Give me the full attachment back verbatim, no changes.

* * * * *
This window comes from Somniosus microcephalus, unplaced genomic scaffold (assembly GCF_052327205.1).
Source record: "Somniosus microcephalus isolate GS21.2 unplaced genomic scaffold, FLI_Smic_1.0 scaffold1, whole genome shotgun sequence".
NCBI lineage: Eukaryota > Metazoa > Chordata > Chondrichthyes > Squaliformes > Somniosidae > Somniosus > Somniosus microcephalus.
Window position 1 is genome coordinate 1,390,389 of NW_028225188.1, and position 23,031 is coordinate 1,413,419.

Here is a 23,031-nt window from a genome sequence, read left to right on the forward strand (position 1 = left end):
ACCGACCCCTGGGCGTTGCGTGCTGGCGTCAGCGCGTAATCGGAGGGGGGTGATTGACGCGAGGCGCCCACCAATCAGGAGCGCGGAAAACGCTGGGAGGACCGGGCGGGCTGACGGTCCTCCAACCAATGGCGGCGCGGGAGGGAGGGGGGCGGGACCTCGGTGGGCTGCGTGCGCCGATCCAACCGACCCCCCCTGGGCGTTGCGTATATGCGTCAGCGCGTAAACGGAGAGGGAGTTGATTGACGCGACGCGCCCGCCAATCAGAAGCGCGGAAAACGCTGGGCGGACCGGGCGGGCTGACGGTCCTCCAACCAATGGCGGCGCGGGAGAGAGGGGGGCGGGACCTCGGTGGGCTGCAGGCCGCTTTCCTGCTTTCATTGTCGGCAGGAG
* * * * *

This window comes from Somniosus microcephalus, unplaced genomic scaffold (assembly GCF_052327205.1).
Source record: "Somniosus microcephalus isolate GS21.2 unplaced genomic scaffold, FLI_Smic_1.0 scaffold1, whole genome shotgun sequence".
NCBI lineage: Eukaryota > Metazoa > Chordata > Chondrichthyes > Squaliformes > Somniosidae > Somniosus > Somniosus microcephalus.
Window position 1 is genome coordinate 1,390,389 of NW_028225188.1, and position 23,031 is coordinate 1,413,419.

Here is a 23,031-nt window from a genome sequence, read left to right on the forward strand (position 1 = left end):
ACCGACCCCTGGGCGTTGCGTGCTGGCGTCAGCGCGTAATCGGAGGGGGGTGATTGACGCGAGGCGCCCACCAATCAGGAGCGCGGAAAACGCTGGGAGGACCGGGCGGGCTGACGGTCCTCCAACCAATGGCGGCGCGGGAGGGAGGGGGGCGGGACCTCGGTGGGCTGCGTGCGCCGATCCAACCGACCCCCCCTGGGCGTTGCGTATATGCGTCAGCGCGTAAACGGAGAGGGAGTTGATTGACGCGACGCGCCCGCCAATCAGAAGCGCGGAAAACGCTGGGCGGACCGGGCGGGCTGACGGTCCTCCAACCAATGGCGGCGCGGGAGAGAGGGGGGCGGGACCTCGGTGGGCTGCAGGCCGCTTTCCTGCTTTCATTGTCGGCAGGAG